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Discussion Starter · #1 ·
I will just be using it in the event of a flat tire. I'm sick of calling AAA when I know very well how to change a tire but just lack the equipment

thank you!
 

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2015 Forester "Premium", 2.0 NA
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68 Posts
Unless the forester is lifted, a regular scissor jack will be fine.

If you really want a hydraulic jack, I use the Pro-Lift B-006D on my 4runner with big tyres, so if it can work there it can probably work for you! Probably don't need a 6 ton model for yourself, so if the 4 ton is cheaper can always go with that.

It is quick and easy to lift once you set it in the right spot.
 

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2001 Forester S, 4EAT
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2,961 Posts
What are your requirements for the Hydraulic Jack? Lifting height? Weight of the jack itself? Cargo space? Better question, how often have you actually needed to fix/replace a flat tire? With my 3 vehicles (2001 Forester, 2014 Mercedes and 2013 Nissan Leaf), from 2001 until today, I have only had 2 occasions where I have needed road side tire replacement. Once on the 2001 Forester and shredded the tire and used the onboard scissor jack just fine. 2nd time with 2013 VW Jetta TDI, TPMS kicked light and noticed it was a slow leak and I refilled and drove the rest of the way home.

All other occasions where I have had tire leaks were at home when I inspected the tires during tire rotation and found and noticed metal objects in the tire and immediately patch the respective holes.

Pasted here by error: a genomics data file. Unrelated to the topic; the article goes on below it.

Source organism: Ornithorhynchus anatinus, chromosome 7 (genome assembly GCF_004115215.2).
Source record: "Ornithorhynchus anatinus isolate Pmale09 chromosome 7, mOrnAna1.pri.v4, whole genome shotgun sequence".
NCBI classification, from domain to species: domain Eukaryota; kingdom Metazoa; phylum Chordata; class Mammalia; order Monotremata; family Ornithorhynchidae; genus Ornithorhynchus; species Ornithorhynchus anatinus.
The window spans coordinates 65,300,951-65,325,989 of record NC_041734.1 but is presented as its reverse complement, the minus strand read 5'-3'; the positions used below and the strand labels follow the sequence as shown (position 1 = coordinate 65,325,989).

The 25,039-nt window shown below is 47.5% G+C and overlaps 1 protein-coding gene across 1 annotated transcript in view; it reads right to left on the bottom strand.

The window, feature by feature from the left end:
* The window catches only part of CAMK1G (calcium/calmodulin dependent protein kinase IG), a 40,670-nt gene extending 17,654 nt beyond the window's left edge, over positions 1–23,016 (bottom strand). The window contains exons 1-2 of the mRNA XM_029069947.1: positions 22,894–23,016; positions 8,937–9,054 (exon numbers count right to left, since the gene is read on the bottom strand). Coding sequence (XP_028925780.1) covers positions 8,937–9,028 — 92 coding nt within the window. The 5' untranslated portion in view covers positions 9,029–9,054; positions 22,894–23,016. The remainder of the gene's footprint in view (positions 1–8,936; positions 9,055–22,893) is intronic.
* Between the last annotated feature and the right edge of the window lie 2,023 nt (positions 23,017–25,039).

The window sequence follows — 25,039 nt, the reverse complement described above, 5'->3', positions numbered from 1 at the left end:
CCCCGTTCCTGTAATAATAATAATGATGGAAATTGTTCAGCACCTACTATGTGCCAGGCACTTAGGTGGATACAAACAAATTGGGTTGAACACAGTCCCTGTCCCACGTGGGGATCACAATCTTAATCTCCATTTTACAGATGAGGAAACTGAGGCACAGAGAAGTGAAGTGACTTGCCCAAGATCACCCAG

My point being you're going to spend some money on something that you will likely never use and adds extra weight to your vehicle and take up extra space. Just my 2cents worth.
 

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'14 Forester XT Touring
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766 Posts
What is wrong with the oem jack? If it is missing you can buy one off the dealer. Or my favorite Ebay. Heck even cheaper, any junk yard.

But...if you really want a compact hydraulic jack, you can't go wrong with Harbor Fright Pittsburg aluminum racing jack for like $80. Sometimes they go on sale for like $70.
AutoX guys love this little guy. It's light, quick and compact. That's my recommendation.
 

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MY05 Forester 2.5 XT 5MT
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3,088 Posts
Floor jacks can get heavy quick. The alloy jacks are much easier to handle, might be worth considering a sill adaptor too so you don't end up bending anything

A bottle jack might be a good alternative idea but perhaps less stable vs a floor jack?

The factory scissor jack really is not ideal on anything but perfectly level and firm ground. If the vehicle is parked at any kind of angle or partway up a curb, you risk bending a scissor jack.

If you don't care about the weight, Costco used to do a great jack that is built like a tank.

Edit: In addition to a jack, it might be worth considering the below examples of items in addition to some gloves too:
1/2 in. Drive 25 in. Breaker Bar (If you have room in the back to stash that somewhere)
 
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